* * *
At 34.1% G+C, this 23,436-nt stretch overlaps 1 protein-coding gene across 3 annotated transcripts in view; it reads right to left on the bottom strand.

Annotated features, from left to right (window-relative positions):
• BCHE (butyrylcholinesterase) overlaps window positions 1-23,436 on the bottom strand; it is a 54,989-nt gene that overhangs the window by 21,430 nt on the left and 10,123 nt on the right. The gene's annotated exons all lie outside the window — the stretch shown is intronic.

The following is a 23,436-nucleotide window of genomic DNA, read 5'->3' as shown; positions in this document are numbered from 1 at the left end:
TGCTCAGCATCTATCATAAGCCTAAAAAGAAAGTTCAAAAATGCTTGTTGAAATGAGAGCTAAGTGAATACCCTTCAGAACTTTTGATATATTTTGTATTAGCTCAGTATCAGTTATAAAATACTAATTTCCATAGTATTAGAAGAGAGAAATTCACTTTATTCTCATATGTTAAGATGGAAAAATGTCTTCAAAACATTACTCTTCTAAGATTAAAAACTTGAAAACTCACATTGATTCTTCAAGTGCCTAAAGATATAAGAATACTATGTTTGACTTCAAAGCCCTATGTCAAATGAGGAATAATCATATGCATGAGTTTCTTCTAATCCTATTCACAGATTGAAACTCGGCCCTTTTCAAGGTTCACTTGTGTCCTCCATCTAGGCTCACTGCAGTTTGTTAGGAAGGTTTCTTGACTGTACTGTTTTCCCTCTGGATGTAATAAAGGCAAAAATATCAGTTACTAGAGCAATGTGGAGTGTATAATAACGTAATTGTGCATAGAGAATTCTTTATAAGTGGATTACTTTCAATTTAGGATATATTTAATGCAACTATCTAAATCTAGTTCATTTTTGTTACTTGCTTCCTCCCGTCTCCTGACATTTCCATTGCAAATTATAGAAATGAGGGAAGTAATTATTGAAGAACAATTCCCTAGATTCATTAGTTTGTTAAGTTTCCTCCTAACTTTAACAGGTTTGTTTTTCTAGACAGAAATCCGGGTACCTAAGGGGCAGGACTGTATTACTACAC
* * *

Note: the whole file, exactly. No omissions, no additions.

At 34.1% G+C, this 23,436-nt stretch overlaps 1 protein-coding gene across 3 annotated transcripts in view; it reads right to left on the bottom strand.

Annotated features, from left to right (window-relative positions):
• BCHE (butyrylcholinesterase) overlaps window positions 1-23,436 on the bottom strand; it is a 54,989-nt gene that overhangs the window by 21,430 nt on the left and 10,123 nt on the right. The gene's annotated exons all lie outside the window — the stretch shown is intronic.

The following is a 23,436-nucleotide window of genomic DNA, read 5'->3' as shown; positions in this document are numbered from 1 at the left end:
TGCTCAGCATCTATCATAAGCCTAAAAAGAAAGTTCAAAAATGCTTGTTGAAATGAGAGCTAAGTGAATACCCTTCAGAACTTTTGATATATTTTGTATTAGCTCAGTATCAGTTATAAAATACTAATTTCCATAGTATTAGAAGAGAGAAATTCACTTTATTCTCATATGTTAAGATGGAAAAATGTCTTCAAAACATTACTCTTCTAAGATTAAAAACTTGAAAACTCACATTGATTCTTCAAGTGCCTAAAGATATAAGAATACTATGTTTGACTTCAAAGCCCTATGTCAAATGAGGAATAATCATATGCATGAGTTTCTTCTAATCCTATTCACAGATTGAAACTCGGCCCTTTTCAAGGTTCACTTGTGTCCTCCATCTAGGCTCACTGCAGTTTGTTAGGAAGGTTTCTTGACTGTACTGTTTTCCCTCTGGATGTAATAAAGGCAAAAATATCAGTTACTAGAGCAATGTGGAGTGTATAATAACGTAATTGTGCATAGAGAATTCTTTATAAGTGGATTACTTTCAATTTAGGATATATTTAATGCAACTATCTAAATCTAGTTCATTTTTGTTACTTGCTTCCTCCCGTCTCCTGACATTTCCATTGCAAATTATAGAAATGAGGGAAGTAATTATTGAAGAACAATTCCCTAGATTCATTAGTTTGTTAAGTTTCCTCCTAACTTTAACAGGTTTGTTTTTCTAGACAGAAATCCGGGTACCTAAGGGGCAGGACTGTATTACTACAC